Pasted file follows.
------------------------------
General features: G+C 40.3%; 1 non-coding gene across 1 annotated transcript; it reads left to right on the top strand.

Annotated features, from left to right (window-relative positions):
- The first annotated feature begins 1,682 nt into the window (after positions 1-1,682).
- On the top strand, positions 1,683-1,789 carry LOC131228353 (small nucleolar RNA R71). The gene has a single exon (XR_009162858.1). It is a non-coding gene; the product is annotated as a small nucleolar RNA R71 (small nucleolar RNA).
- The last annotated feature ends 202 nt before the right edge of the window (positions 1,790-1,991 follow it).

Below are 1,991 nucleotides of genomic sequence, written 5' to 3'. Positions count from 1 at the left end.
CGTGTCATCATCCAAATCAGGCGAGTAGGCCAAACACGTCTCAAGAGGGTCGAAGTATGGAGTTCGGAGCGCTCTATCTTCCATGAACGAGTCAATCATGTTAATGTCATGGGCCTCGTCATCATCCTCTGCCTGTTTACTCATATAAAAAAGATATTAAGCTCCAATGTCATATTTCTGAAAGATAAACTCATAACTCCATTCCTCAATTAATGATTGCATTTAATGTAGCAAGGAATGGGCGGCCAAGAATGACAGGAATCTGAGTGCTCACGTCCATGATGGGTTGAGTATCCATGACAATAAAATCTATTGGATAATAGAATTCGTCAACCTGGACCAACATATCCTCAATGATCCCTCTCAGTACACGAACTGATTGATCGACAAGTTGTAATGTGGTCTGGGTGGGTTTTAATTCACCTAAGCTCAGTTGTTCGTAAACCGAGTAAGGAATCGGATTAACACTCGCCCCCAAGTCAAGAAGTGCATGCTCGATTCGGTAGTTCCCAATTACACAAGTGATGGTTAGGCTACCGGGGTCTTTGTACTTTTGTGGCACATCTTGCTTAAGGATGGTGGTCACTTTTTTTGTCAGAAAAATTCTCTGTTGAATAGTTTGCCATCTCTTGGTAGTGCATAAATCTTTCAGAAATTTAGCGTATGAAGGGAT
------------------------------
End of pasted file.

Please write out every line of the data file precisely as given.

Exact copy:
General features: G+C 40.3%; 1 non-coding gene across 1 annotated transcript; it reads left to right on the top strand.

Annotated features, from left to right (window-relative positions):
- The first annotated feature begins 1,682 nt into the window (after positions 1-1,682).
- On the top strand, positions 1,683-1,789 carry LOC131228353 (small nucleolar RNA R71). The gene has a single exon (XR_009162858.1). It is a non-coding gene; the product is annotated as a small nucleolar RNA R71 (small nucleolar RNA).
- The last annotated feature ends 202 nt before the right edge of the window (positions 1,790-1,991 follow it).

Below are 1,991 nucleotides of genomic sequence, written 5' to 3'. Positions count from 1 at the left end.
CGTGTCATCATCCAAATCAGGCGAGTAGGCCAAACACGTCTCAAGAGGGTCGAAGTATGGAGTTCGGAGCGCTCTATCTTCCATGAACGAGTCAATCATGTTAATGTCATGGGCCTCGTCATCATCCTCTGCCTGTTTACTCATATAAAAAAGATATTAAGCTCCAATGTCATATTTCTGAAAGATAAACTCATAACTCCATTCCTCAATTAATGATTGCATTTAATGTAGCAAGGAATGGGCGGCCAAGAATGACAGGAATCTGAGTGCTCACGTCCATGATGGGTTGAGTATCCATGACAATAAAATCTATTGGATAATAGAATTCGTCAACCTGGACCAACATATCCTCAATGATCCCTCTCAGTACACGAACTGATTGATCGACAAGTTGTAATGTGGTCTGGGTGGGTTTTAATTCACCTAAGCTCAGTTGTTCGTAAACCGAGTAAGGAATCGGATTAACACTCGCCCCCAAGTCAAGAAGTGCATGCTCGATTCGGTAGTTCCCAATTACACAAGTGATGGTTAGGCTACCGGGGTCTTTGTACTTTTGTGGCACATCTTGCTTAAGGATGGTGGTCACTTTTTTTGTCAGAAAAATTCTCTGTTGAATAGTTTGCCATCTCTTGGTAGTGCATAAATCTTTCAGAAATTTAGCGTATGAAGGGAT